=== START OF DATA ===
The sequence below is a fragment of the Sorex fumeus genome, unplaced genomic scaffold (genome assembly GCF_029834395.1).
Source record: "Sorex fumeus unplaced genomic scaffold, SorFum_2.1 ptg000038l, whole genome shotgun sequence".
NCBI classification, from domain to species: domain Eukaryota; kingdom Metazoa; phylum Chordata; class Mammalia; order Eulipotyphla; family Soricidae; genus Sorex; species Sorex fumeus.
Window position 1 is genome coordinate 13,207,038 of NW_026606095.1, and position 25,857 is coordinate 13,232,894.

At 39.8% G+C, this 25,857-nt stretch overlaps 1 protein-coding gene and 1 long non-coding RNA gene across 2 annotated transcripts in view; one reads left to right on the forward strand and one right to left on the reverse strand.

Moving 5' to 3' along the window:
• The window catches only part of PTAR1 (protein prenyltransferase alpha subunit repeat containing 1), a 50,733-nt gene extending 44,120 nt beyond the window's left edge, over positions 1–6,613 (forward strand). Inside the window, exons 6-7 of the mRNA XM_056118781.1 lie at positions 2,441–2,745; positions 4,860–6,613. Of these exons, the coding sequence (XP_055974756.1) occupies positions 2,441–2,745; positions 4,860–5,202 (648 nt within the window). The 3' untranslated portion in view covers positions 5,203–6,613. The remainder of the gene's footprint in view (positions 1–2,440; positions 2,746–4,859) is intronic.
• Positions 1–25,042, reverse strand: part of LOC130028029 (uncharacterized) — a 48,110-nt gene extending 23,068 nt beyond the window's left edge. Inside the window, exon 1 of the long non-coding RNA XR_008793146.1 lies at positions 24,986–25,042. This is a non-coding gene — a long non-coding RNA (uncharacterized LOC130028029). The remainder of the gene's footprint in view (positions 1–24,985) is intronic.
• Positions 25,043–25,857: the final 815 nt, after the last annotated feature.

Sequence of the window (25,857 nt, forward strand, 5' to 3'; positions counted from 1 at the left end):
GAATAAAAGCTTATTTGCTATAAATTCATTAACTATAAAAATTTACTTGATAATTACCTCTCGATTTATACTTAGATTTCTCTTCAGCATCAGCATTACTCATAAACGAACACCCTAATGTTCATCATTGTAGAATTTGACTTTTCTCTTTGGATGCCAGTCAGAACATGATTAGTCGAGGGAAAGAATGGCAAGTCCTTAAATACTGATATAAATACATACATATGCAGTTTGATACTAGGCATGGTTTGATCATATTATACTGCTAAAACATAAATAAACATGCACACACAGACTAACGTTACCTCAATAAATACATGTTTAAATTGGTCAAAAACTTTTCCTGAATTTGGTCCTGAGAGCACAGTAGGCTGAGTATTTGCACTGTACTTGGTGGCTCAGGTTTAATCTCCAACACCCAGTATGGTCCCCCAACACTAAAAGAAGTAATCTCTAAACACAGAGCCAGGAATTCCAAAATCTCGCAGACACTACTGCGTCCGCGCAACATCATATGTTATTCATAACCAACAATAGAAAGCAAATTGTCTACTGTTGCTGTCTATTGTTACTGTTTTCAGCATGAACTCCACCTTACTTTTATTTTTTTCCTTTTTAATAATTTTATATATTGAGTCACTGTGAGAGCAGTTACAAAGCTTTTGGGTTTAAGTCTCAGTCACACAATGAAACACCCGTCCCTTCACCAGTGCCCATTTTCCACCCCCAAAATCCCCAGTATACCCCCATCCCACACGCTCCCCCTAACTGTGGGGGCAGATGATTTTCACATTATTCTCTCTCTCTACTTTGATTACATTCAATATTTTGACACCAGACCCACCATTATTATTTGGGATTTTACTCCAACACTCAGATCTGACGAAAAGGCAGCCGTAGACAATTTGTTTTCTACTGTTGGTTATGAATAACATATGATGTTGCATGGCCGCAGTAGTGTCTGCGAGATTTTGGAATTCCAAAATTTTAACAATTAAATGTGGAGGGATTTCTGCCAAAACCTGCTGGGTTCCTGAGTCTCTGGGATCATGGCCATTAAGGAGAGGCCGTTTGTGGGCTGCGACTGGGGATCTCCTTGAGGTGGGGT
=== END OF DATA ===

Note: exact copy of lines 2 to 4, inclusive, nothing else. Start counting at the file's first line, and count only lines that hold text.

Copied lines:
Source record: "Sorex fumeus unplaced genomic scaffold, SorFum_2.1 ptg000038l, whole genome shotgun sequence".
NCBI classification, from domain to species: domain Eukaryota; kingdom Metazoa; phylum Chordata; class Mammalia; order Eulipotyphla; family Soricidae; genus Sorex; species Sorex fumeus.
Window position 1 is genome coordinate 13,207,038 of NW_026606095.1, and position 25,857 is coordinate 13,232,894.